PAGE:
If you're a teacher, you know that keeping the attention of even one student can be a difficult task. But what about if you have to train a community of over 28 million -- and you have to do it virtually?
That was the question recently facing the Small Business Administration (SBA). As the agency that helps develop small business owners, they are tasked with educating entrepreneurs about the best way to make informed choices about operating their small businesses. The SBA presented on Tuesday's GovLoop virtual event about how they tackled their online training content and effectively started reaching out to a network of small business mentors and educators.
The SBA was facing two challenges in terms of quality online education: they needed to reach the nearly 28 million small businesses in America for education, and they also had to train a network of 14,000 mentors and volunteers that help provide those trainings to small business owners.
To tackle the first challenge of reaching those 28 million small businesses, the SBA revamped their learning center to be more engaging.
"We've been changing content design," said Jerry Fernandez of the SBA's Office of Entrepreneurship and Education. "We don't do lengthy tests -- we focus on worksheets and checklists. We work to explain the essence of business topics. Courses are 30 minutes because have to be considerate of time. After somebody has taken a course, we direct the learner to a referral page that gives the learner a choice of four action items – read an article, take another course, try a tool, or find a local assistance."
Metrics are very important in deciding what kind of content to continue creating. Brittany Borg, also of the Office of Entrepreneurship and Education, explained: "We collect user data before each course which helps us determine who are our users, what topics they are clicking on, and what courses we need to develop."
Fernandez said the next steps are even grander: "We want to focus on making our content mobile, available in Spanish, more interactive, and work to create many different content types."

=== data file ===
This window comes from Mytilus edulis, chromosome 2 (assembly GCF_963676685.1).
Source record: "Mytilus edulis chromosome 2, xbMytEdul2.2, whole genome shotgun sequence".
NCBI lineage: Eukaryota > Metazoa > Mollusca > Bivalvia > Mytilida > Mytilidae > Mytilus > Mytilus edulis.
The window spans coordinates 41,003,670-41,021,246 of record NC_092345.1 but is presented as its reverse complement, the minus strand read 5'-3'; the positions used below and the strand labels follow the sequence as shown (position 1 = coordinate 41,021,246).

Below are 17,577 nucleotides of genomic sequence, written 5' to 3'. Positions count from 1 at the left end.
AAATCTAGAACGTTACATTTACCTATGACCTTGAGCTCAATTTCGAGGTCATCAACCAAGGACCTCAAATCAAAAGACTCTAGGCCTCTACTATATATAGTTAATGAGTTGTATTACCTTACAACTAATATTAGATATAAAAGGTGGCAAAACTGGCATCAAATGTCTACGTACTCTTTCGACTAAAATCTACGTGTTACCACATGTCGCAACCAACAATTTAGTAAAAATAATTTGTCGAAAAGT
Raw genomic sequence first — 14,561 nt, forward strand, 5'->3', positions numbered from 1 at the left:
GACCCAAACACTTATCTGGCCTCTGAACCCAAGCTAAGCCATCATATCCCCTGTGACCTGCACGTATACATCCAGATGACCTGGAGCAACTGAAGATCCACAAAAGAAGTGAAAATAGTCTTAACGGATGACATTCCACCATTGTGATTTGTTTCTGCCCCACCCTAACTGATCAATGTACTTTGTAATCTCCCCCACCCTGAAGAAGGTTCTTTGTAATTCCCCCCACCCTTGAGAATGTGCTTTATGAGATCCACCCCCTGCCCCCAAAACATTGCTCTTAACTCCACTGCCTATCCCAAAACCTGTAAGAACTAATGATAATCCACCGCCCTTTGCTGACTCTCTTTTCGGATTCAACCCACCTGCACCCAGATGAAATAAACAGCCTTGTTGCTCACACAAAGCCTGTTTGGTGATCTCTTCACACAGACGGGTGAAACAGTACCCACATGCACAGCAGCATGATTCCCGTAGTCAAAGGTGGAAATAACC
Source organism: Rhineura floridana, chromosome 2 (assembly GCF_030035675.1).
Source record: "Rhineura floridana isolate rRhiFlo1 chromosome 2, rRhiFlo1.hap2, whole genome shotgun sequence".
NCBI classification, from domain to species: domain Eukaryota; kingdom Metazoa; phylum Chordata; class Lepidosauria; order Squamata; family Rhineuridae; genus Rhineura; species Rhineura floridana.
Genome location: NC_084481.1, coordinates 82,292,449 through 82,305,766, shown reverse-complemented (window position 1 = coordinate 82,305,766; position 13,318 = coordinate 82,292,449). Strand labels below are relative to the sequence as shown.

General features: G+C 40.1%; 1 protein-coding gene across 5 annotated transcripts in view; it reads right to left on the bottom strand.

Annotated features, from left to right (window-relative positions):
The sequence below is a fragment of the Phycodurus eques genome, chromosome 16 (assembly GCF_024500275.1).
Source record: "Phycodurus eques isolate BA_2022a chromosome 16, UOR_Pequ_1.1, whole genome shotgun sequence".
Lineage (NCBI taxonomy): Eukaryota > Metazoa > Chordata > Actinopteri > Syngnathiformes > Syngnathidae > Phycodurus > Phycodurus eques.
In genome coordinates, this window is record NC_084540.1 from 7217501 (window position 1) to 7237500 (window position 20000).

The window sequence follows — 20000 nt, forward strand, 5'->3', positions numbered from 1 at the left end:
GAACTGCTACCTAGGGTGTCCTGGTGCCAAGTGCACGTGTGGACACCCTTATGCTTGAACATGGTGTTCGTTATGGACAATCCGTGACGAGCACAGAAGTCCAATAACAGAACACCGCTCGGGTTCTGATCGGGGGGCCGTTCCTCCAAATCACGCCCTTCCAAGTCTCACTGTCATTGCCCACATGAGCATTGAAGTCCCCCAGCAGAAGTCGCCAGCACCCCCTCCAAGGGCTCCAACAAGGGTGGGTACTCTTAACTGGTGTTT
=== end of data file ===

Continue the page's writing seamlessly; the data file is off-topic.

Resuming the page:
As for the SBA's community of 14,000 mentors, the SBA is in the midst of starting a new project where they are creating a portal for these mentors so they have a consistent message and can help small business owners with proper training.
"We're doing this through a solid design process," said Fernandez. "We're conducting focus groups, interviews, and phone calls to gauge user impact. We really need to meet the needs of a wide range of users."
After the SBA presented, Young Government Leaders (YGL) came onstage to talk about another fascinating learning product -- something they refer to as "Pinterest for government learning."
YGL is an organization actively building a community of leadership for young public servants across the country, through professional development activities, networking opportunities, social events, seminars, fellowships, and scholarships. As part of their mission, they're also hoping to share better virtual learning courses and best practices.
Their answer to that goal is YGL University. Michael Tull, YGL's Director of eLearning, explained what that means.
Last year, YGL did a quick survey of members and discovered they mostly wanted advancement opportunities and places where they can go to learning events to bridge from formal education to the knowledge they need to pursue their careers. To answer this need, YGL decided to build a crowdsourced learning platform -- YGL University.
YGL University – which is still in development – allow users to track, share and discover great learning experiences.
Say you take an amazing learning course -- perhaps at the brand-new GovLoop Academy -- and you want to share it with others. You can submit the link of the training to YGL University to share it with others by category. When hundreds of users are doing the same, at end of year each of them will have list of courses that they've taken – as well as those of 9,000 YGL members who are sharing theirs.
Organizations like SBA and YGL prove that creative thinking about online learning experiences can enhance the careers of all -- it just takes a little thought about how to transfer from training one person to, say, a few million.
If you ‘re interested in working with our GovLoop learning development services team under interagency agreement as we did with SBA and YGL, drop us a line at [email protected] or find out more info here.